GSK’s Omjjara EU-cleared for splenomegaly in myelofibrosis

GSK’s Omjjara EU-cleared for splenomegaly in myelofibrosis

GSK’s $1.9 billion takeover of Sierra Oncology has delivered the first new product, with the EU approval of Omjjara for the treatment of enlarged spleen (splenomegaly) or symptoms in adult myelofibrosis patients with moderate-to-severe anaemia.

The once-daily, oral JAK1/JAK2 and ACVR1 inhibitor is the first medicine to be approved in the EU for this indication and can be used in patients who are JAK inhibitor-naïve or have been previously treated with Novartis’ JAK inhibitor Jakavi (ruxolitinib).

Omjjara (momelotinib) – which has been predicted by GSK to have blockbuster sales potential – was approved as Ojjaara by the US FDA in September after a three-month delay. It can be used in both markets in patients with primary myelofibrosis, post-polycythaemia vera myelofibrosis, or post-essential thrombocythaemia myelofibrosis.

In the pivotal MOMENTUM clinical trial, Omjjara achieved reductions of 50% or more in disease-related symptoms and at least 35% reductions in spleen volume in patients, according to the CHMP. The most common side effects of treatment are diarrhoea, thrombocytopenia, and nausea.

Approval for first-line use in both Europe and the US is a boost for GSK, which at one point had been expecting the drug to be reserved for second-line use in patients previously treated with Jakavi (known as Jakafi in some markets) or other JAK drugs, like Bristol Myers Squibb’s Inrebic (fedratinib) and CTI Biopharma’s Vonjo (pacritinib).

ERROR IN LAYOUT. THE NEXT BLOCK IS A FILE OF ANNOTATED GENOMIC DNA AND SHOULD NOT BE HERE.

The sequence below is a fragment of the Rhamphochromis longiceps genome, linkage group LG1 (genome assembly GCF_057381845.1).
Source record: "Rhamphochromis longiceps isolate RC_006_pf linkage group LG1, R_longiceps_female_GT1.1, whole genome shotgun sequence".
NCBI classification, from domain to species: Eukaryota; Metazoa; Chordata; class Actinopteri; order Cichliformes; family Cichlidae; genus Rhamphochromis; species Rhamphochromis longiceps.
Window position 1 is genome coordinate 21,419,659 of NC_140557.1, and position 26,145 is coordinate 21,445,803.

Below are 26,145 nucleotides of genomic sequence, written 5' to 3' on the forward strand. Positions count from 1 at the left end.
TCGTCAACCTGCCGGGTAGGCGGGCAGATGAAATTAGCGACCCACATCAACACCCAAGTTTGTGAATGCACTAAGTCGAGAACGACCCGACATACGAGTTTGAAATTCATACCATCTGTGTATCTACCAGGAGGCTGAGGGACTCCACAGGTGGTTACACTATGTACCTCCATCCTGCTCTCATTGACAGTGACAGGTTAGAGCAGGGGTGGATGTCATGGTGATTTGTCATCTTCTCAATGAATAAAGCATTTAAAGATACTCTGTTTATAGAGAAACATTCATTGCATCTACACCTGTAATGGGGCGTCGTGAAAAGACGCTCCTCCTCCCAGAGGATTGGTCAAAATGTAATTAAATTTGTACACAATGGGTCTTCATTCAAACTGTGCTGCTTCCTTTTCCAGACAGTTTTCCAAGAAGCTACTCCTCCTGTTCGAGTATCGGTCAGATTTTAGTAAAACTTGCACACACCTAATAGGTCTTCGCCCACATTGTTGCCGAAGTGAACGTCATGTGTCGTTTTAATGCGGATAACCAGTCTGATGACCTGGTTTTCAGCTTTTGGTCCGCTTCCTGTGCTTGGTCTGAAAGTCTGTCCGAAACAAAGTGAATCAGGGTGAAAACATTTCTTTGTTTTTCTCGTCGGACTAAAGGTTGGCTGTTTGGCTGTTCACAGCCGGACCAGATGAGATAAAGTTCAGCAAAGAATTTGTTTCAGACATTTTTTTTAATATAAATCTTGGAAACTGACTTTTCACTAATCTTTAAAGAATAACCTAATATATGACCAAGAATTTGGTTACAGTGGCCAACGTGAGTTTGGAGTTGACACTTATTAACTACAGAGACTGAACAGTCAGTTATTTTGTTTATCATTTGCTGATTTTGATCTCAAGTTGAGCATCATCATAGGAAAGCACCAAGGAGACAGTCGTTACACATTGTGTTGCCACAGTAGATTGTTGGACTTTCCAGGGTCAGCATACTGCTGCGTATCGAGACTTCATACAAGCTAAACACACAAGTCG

According to Nina Mojas, head of oncology product strategy at GSK, “the challenges of living with myelofibrosis can be burdensome, and symptomatic patients can experience spleen enlargement, fatigue, night sweats, and bone pain.”

She added: “The authorisation of Omjjara brings a new treatment option with a differentiated mechanism of action to these patients in the EU.”

Current therapies for myelofibrosis can help relieve symptoms of myelofibrosis and improve long-term survival, but can exacerbate anaemia, a common symptom of the blood cancer. Anaemia is seen in around 40% to 50% of patients at diagnosis, rising to almost all of them with treatment, and is the main reason for treatment discontinuation, which is needed in around a third of patients.

Omjjara/Ojjaara is a key component of GSK’s efforts to rebuild its oncology pipeline alongside PD-1 inhibitor Jemperli (dostarlimab), which was cleared last year as a frontline treatment for patients with dMMR/MSI-high primary advanced or recurrent endometrial cancer.

The two drugs have become more important for the company since its multiple myeloma therapy Blenrep (belantamab mafodotin) was withdrawn from the market after a confirmatory trial failed to back up its accelerated approval.